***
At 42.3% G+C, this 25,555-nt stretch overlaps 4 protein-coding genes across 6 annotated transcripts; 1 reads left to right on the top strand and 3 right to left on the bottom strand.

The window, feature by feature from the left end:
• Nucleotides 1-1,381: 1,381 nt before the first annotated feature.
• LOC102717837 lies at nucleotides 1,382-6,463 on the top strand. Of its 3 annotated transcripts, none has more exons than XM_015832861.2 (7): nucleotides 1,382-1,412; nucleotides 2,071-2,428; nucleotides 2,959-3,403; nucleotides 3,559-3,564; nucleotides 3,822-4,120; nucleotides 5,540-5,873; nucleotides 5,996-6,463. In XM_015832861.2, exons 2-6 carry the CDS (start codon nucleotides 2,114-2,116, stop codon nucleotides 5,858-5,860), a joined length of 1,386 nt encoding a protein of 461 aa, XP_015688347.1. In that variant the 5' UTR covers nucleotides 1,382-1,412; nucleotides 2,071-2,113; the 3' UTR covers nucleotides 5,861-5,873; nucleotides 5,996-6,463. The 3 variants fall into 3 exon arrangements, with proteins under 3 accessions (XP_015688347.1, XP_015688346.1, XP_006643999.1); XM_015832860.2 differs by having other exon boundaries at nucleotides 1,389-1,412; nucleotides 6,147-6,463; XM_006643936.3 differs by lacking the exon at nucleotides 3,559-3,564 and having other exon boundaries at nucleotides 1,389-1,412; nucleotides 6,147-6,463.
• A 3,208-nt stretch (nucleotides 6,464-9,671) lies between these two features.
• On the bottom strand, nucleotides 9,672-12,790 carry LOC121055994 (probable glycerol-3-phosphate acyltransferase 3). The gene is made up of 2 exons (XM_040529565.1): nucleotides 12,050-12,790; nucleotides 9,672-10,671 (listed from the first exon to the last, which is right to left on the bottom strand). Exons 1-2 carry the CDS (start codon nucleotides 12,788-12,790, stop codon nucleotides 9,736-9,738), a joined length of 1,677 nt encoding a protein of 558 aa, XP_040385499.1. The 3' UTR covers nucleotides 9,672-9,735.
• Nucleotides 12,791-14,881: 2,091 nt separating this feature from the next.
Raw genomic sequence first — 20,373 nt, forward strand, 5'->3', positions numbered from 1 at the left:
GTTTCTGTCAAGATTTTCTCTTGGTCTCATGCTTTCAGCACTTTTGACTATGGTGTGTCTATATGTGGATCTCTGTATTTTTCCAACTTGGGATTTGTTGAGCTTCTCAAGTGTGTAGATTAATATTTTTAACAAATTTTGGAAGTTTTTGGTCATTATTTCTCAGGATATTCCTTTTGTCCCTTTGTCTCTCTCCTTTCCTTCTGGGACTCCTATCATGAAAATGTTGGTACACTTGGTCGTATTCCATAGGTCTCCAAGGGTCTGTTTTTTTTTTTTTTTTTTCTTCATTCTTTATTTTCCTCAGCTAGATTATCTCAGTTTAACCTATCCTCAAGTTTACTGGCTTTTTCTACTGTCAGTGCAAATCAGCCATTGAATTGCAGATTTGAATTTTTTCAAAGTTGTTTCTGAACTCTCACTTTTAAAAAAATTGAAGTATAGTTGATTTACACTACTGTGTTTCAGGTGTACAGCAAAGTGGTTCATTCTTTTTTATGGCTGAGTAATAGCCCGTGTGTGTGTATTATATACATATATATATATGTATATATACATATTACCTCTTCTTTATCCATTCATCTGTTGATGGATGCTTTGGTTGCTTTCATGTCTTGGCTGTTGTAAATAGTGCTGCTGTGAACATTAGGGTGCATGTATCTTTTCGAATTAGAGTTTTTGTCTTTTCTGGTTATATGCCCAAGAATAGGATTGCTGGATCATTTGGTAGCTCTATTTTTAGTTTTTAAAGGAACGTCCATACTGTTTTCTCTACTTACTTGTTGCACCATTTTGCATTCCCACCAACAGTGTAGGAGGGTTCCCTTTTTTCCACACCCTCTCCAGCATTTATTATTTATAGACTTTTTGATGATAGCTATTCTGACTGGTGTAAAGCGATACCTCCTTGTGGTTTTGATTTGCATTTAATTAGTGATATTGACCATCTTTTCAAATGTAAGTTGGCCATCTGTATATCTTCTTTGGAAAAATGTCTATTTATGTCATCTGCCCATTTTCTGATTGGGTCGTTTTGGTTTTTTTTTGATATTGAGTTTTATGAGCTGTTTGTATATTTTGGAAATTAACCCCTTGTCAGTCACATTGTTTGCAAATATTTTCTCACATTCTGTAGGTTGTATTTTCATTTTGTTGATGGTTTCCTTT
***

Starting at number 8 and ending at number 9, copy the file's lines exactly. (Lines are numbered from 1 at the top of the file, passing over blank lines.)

Raw genomic sequence first — 20,373 nt, forward strand, 5'->3', positions numbered from 1 at the left:
GTTTCTGTCAAGATTTTCTCTTGGTCTCATGCTTTCAGCACTTTTGACTATGGTGTGTCTATATGTGGATCTCTGTATTTTTCCAACTTGGGATTTGTTGAGCTTCTCAAGTGTGTAGATTAATATTTTTAACAAATTTTGGAAGTTTTTGGTCATTATTTCTCAGGATATTCCTTTTGTCCCTTTGTCTCTCTCCTTTCCTTCTGGGACTCCTATCATGAAAATGTTGGTACACTTGGTCGTATTCCATAGGTCTCCAAGGGTCTGTTTTTTTTTTTTTTTTTTCTTCATTCTTTATTTTCCTCAGCTAGATTATCTCAGTTTAACCTATCCTCAAGTTTACTGGCTTTTTCTACTGTCAGTGCAAATCAGCCATTGAATTGCAGATTTGAATTTTTTCAAAGTTGTTTCTGAACTCTCACTTTTAAAAAAATTGAAGTATAGTTGATTTACACTACTGTGTTTCAGGTGTACAGCAAAGTGGTTCATTCTTTTTTATGGCTGAGTAATAGCCCGTGTGTGTGTATTATATACATATATATATATGTATATATACATATTACCTCTTCTTTATCCATTCATCTGTTGATGGATGCTTTGGTTGCTTTCATGTCTTGGCTGTTGTAAATAGTGCTGCTGTGAACATTAGGGTGCATGTATCTTTTCGAATTAGAGTTTTTGTCTTTTCTGGTTATATGCCCAAGAATAGGATTGCTGGATCATTTGGTAGCTCTATTTTTAGTTTTTAAAGGAACGTCCATACTGTTTTCTCTACTTACTTGTTGCACCATTTTGCATTCCCACCAACAGTGTAGGAGGGTTCCCTTTTTTCCACACCCTCTCCAGCATTTATTATTTATAGACTTTTTGATGATAGCTATTCTGACTGGTGTAAAGCGATACCTCCTTGTGGTTTTGATTTGCATTTAATTAGTGATATTGACCATCTTTTCAAATGTAAGTTGGCCATCTGTATATCTTCTTTGGAAAAATGTCTATTTATGTCATCTGCCCATTTTCTGATTGGGTCGTTTTGGTTTTTTTTTGATATTGAGTTTTATGAGCTGTTTGTATATTTTGGAAATTAACCCCTTGTCAGTCACATTGTTTGCAAATATTTTCTCACATTCTGTAGGTTGTATTTTCATTTTGTTGATGGTTTCCTTT